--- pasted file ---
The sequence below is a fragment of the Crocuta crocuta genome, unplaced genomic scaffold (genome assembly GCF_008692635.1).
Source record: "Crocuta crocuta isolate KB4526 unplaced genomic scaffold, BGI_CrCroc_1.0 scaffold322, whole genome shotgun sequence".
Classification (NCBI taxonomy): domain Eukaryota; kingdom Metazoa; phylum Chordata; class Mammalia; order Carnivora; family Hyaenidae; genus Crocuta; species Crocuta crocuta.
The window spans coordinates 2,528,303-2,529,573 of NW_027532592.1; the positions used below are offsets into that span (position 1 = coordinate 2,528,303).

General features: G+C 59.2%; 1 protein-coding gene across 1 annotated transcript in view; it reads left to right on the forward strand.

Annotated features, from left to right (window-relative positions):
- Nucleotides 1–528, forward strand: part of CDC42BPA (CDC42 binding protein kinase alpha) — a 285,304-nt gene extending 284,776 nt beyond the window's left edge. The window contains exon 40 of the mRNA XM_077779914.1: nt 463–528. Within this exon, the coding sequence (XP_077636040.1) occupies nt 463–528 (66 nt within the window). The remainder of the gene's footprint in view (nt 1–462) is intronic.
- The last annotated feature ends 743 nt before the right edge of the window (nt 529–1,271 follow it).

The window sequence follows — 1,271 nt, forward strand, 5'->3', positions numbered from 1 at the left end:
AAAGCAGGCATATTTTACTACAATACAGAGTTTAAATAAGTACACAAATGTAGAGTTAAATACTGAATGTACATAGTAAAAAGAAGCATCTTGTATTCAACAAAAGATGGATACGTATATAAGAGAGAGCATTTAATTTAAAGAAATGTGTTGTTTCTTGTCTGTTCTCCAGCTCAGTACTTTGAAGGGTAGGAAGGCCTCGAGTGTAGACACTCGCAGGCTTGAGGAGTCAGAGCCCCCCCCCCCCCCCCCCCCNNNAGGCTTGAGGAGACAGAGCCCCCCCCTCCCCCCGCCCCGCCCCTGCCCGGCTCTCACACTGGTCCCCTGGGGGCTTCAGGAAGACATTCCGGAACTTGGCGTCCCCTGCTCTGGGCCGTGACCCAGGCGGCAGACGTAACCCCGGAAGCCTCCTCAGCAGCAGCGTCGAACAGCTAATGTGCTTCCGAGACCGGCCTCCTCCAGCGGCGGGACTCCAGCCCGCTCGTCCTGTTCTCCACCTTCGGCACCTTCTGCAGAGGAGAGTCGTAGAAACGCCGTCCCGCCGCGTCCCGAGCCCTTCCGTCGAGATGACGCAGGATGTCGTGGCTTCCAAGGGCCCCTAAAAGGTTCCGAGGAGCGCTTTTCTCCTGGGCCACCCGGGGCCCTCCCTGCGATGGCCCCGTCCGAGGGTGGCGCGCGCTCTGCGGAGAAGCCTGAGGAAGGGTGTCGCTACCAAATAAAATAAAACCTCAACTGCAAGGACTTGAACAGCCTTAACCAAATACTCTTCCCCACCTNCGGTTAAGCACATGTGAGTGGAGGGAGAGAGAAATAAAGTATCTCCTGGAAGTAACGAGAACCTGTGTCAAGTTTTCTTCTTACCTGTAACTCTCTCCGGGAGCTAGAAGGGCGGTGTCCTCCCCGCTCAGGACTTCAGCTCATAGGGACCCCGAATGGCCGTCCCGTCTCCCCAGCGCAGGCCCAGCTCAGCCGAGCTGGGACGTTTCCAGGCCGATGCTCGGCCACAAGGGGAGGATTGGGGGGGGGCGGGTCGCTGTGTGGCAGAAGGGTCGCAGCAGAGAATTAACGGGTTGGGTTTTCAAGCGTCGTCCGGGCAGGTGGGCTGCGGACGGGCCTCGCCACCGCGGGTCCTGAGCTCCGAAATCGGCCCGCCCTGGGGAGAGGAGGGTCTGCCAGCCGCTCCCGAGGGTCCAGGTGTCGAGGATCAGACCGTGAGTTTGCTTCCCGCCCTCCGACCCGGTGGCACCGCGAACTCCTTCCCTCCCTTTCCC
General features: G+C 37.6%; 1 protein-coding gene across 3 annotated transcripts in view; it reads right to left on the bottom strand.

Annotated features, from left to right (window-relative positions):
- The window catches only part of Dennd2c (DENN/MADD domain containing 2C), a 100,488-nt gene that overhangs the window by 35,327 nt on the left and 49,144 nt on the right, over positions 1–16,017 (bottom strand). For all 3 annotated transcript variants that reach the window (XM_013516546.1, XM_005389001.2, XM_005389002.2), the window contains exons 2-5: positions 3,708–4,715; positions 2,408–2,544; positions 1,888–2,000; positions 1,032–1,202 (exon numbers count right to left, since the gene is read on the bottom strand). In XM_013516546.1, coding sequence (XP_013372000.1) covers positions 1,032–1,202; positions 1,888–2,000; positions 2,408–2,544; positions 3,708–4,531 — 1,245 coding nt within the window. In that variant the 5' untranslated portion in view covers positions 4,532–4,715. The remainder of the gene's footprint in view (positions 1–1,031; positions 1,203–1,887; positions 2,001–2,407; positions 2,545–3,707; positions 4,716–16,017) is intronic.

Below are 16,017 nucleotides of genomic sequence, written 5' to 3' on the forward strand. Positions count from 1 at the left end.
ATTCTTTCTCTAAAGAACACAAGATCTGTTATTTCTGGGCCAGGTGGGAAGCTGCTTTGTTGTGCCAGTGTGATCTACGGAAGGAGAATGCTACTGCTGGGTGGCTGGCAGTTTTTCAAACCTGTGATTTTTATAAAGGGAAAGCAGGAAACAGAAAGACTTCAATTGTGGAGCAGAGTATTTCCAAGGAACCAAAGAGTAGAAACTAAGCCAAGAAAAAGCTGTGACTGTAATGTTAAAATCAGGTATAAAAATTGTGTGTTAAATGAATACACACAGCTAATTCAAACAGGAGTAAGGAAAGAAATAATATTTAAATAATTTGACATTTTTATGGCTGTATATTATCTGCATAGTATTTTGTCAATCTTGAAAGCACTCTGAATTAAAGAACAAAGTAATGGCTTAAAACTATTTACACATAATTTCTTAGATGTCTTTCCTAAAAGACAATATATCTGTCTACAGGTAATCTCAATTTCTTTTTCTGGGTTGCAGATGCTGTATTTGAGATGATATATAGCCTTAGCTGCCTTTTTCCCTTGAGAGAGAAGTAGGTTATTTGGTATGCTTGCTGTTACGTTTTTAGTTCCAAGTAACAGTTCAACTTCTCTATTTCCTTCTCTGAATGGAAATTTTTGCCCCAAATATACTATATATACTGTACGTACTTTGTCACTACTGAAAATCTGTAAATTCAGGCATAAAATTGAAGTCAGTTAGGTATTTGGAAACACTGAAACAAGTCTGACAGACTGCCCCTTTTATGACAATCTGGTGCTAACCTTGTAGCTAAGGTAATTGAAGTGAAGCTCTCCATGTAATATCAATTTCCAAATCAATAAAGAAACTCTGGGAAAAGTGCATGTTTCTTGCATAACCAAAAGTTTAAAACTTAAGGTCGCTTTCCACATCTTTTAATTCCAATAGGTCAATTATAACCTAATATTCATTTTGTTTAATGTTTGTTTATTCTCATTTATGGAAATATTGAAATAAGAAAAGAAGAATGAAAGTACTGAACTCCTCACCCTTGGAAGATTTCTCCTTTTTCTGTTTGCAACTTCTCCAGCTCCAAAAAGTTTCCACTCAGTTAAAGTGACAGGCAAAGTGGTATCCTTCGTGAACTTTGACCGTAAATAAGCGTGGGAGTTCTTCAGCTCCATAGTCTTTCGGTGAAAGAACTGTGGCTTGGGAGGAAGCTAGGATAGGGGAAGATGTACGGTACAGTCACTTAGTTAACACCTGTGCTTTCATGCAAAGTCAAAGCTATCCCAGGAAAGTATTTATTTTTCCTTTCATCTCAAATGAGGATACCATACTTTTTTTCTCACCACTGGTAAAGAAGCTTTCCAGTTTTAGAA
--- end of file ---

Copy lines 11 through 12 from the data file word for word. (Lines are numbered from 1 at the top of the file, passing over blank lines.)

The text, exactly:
General features: G+C 37.6%; 1 protein-coding gene across 3 annotated transcripts in view; it reads right to left on the bottom strand.

Annotated features, from left to right (window-relative positions):